WeWriWa—Saying goodbye

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Welcome back to Weekend Writing Warriors and Snippet Sunday, weekly Sunday hops where writers share 8–10 sentences from a book or WIP. This week’s snippet comes a bit after last week’s, when 23-year-old departing soldier Yuriy suggested to his 18-year-old crush Inga that she might be a real American girl and have a returning soldier for a boyfriend by the time they meet again.

Inga said she only wanted her old family, and Yuriy tried to cheer her up by saying the pain of longing isn’t so bad as more time passes, and that after the war she could create her own family who’ll never leave her. He then holds out his hand for a farewell handshake.

“Can’t I hug you goodbye?  You deserve more than a handshake after you’ve been so nice to me.”

Yuriy smiles as he hugs her. “You’re such a sweet girl.  Just make sure not to be too sweet with the wrong kinds of people.  You have to be strong to survive in a new country.”

Inga stands at the door and watches him walking up the street, until she can’t see him anymore.  She was given a very nice friend, what some would call a guardian angel, bearing the same name as her belovèd dedushka, to get her started in America.  But he could only do so much, just as eventually a mother bird pushes a baby from the nest so it can fly.  Now it’s up to her to make good in America.

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WeWriWa—Ice-cream parlor

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Welcome back to Weekend Writing Warriors and Snippet Sunday, weekly Sunday hops where writers share 8–10 sentences from a book or WIP. This week’s snippet comes a few lines after last week’s, when 23-year-old Yuriy tended to his 18-year-old crush Inga’s injured knee one final time. They’re now on their way to get ice-cream before he has to get a train back to Canada.

This has been slightly edited to fit 10 lines.

Yuriy turns into the first ice-cream parlor that appears and finds a green corner booth that almost matches his uniform. He translates the menu for Inga, and she orders a sundae with chocolate ice-cream, hot fudge, cherries, and crushed candy bars, with an orange egg cream, while Yuriy orders a humbler strawberry ice-cream float.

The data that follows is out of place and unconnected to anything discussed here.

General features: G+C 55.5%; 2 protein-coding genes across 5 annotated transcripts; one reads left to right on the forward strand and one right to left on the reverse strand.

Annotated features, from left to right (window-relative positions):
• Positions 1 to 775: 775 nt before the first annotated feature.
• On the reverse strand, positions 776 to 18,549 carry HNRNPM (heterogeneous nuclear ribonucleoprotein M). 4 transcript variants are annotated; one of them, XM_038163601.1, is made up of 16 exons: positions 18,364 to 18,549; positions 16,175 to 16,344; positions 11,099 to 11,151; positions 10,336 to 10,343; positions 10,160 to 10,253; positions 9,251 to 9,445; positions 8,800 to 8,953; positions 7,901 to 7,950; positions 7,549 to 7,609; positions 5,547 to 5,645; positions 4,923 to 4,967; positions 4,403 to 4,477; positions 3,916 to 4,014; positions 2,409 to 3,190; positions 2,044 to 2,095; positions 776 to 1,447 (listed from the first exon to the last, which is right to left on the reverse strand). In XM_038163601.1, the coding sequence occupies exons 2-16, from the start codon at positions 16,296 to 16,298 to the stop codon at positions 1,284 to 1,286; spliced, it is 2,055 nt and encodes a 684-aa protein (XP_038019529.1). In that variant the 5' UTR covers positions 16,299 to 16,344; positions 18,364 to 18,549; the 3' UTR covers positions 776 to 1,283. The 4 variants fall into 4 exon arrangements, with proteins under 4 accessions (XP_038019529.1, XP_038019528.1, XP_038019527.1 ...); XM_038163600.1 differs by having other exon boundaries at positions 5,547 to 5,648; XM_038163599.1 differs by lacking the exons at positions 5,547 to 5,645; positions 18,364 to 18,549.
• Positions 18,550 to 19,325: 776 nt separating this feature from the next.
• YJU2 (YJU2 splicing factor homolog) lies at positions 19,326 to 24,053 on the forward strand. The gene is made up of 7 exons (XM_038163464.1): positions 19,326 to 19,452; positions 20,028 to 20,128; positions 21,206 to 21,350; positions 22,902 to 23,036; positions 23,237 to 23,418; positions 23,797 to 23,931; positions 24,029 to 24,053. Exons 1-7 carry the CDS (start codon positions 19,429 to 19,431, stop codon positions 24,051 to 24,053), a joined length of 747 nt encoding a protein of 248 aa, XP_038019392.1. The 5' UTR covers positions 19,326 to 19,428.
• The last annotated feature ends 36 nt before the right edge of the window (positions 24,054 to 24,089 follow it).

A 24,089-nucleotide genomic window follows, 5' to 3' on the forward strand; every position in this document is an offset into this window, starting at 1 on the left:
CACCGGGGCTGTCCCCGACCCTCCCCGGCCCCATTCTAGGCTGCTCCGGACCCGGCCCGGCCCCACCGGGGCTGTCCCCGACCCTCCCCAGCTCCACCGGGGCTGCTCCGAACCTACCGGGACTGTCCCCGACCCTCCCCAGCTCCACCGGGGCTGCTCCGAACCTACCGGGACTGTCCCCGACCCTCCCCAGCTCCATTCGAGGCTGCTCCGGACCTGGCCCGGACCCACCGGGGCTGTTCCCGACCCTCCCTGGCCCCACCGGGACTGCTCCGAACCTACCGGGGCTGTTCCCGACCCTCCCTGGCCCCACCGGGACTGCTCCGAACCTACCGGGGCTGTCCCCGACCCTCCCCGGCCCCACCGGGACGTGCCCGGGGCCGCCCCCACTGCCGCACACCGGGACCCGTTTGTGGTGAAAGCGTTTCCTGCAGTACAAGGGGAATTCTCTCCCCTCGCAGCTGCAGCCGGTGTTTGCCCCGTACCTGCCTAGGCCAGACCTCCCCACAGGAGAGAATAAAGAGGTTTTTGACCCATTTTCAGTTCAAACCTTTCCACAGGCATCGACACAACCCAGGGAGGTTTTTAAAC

“I’d ask you to kill some Nazis or Japs for me, but I can see you’re a medic,” the soda jerk says when she brings over the food. “Good luck with saving as many guys as you can.”

Inga lingers over her sundae and egg cream, not sure when she’ll next be able to splurge on a little luxury like this. Once they’re done, Yuriy leaves the money on the table and walks Inga home.

“You’ll be fine,” he reassures her. “You’ve got a new family who’s eager to take care of you, and some new friends. The language comes quicker than you think, if you’re constantly immersed in it. I bet you’ll be a real American girl by the time I come to visit again, and you might have a returning soldier for a boyfriend.”

WeWriWa—One final knee inspection

Happy heavenly 123rd birthday to my favorite actor, Rudolph Valentino!


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Welcome back to Weekend Writing Warriors and Snippet Sunday, weekly Sunday hops where writers share 8–10 sentences from a book or WIP. This week’s snippet comes right after last week’s, when 23-year-old Canadian Army medic Yuriy gave his 18-year-old crush Inga an elephant charm and invited her to get ice-cream before he has to go to the depot at the end of furlough.

Yuriy also said he’d like to inspect her injured knee one last time.